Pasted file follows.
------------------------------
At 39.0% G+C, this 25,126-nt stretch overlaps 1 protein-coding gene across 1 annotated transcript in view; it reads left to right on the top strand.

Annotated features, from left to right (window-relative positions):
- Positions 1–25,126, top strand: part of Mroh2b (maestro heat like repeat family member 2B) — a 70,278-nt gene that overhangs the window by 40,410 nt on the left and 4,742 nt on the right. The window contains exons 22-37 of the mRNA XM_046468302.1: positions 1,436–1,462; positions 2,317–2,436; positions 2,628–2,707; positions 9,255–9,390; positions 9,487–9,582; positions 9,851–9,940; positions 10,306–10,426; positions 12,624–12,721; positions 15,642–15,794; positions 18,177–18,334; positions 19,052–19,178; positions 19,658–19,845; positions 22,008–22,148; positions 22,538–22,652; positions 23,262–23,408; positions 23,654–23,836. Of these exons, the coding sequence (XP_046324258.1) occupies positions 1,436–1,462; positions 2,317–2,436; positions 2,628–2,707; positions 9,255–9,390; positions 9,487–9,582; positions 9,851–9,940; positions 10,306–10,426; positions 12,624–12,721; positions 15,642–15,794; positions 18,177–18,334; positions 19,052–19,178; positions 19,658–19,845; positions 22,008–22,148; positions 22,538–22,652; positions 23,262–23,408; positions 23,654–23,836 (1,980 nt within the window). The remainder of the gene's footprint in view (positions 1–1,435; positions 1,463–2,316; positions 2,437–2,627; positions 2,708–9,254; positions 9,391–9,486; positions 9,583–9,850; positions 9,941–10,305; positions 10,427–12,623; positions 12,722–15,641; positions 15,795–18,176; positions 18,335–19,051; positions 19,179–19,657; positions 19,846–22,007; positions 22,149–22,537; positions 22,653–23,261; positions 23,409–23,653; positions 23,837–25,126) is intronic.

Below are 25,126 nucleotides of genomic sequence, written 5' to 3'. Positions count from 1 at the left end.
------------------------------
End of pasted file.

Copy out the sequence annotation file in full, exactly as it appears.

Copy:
At 39.0% G+C, this 25,126-nt stretch overlaps 1 protein-coding gene across 1 annotated transcript in view; it reads left to right on the top strand.

Annotated features, from left to right (window-relative positions):
- Positions 1–25,126, top strand: part of Mroh2b (maestro heat like repeat family member 2B) — a 70,278-nt gene that overhangs the window by 40,410 nt on the left and 4,742 nt on the right. The window contains exons 22-37 of the mRNA XM_046468302.1: positions 1,436–1,462; positions 2,317–2,436; positions 2,628–2,707; positions 9,255–9,390; positions 9,487–9,582; positions 9,851–9,940; positions 10,306–10,426; positions 12,624–12,721; positions 15,642–15,794; positions 18,177–18,334; positions 19,052–19,178; positions 19,658–19,845; positions 22,008–22,148; positions 22,538–22,652; positions 23,262–23,408; positions 23,654–23,836. Of these exons, the coding sequence (XP_046324258.1) occupies positions 1,436–1,462; positions 2,317–2,436; positions 2,628–2,707; positions 9,255–9,390; positions 9,487–9,582; positions 9,851–9,940; positions 10,306–10,426; positions 12,624–12,721; positions 15,642–15,794; positions 18,177–18,334; positions 19,052–19,178; positions 19,658–19,845; positions 22,008–22,148; positions 22,538–22,652; positions 23,262–23,408; positions 23,654–23,836 (1,980 nt within the window). The remainder of the gene's footprint in view (positions 1–1,435; positions 1,463–2,316; positions 2,437–2,627; positions 2,708–9,254; positions 9,391–9,486; positions 9,583–9,850; positions 9,941–10,305; positions 10,427–12,623; positions 12,722–15,641; positions 15,795–18,176; positions 18,335–19,051; positions 19,179–19,657; positions 19,846–22,007; positions 22,149–22,537; positions 22,653–23,261; positions 23,409–23,653; positions 23,837–25,126) is intronic.

Below are 25,126 nucleotides of genomic sequence, written 5' to 3'. Positions count from 1 at the left end.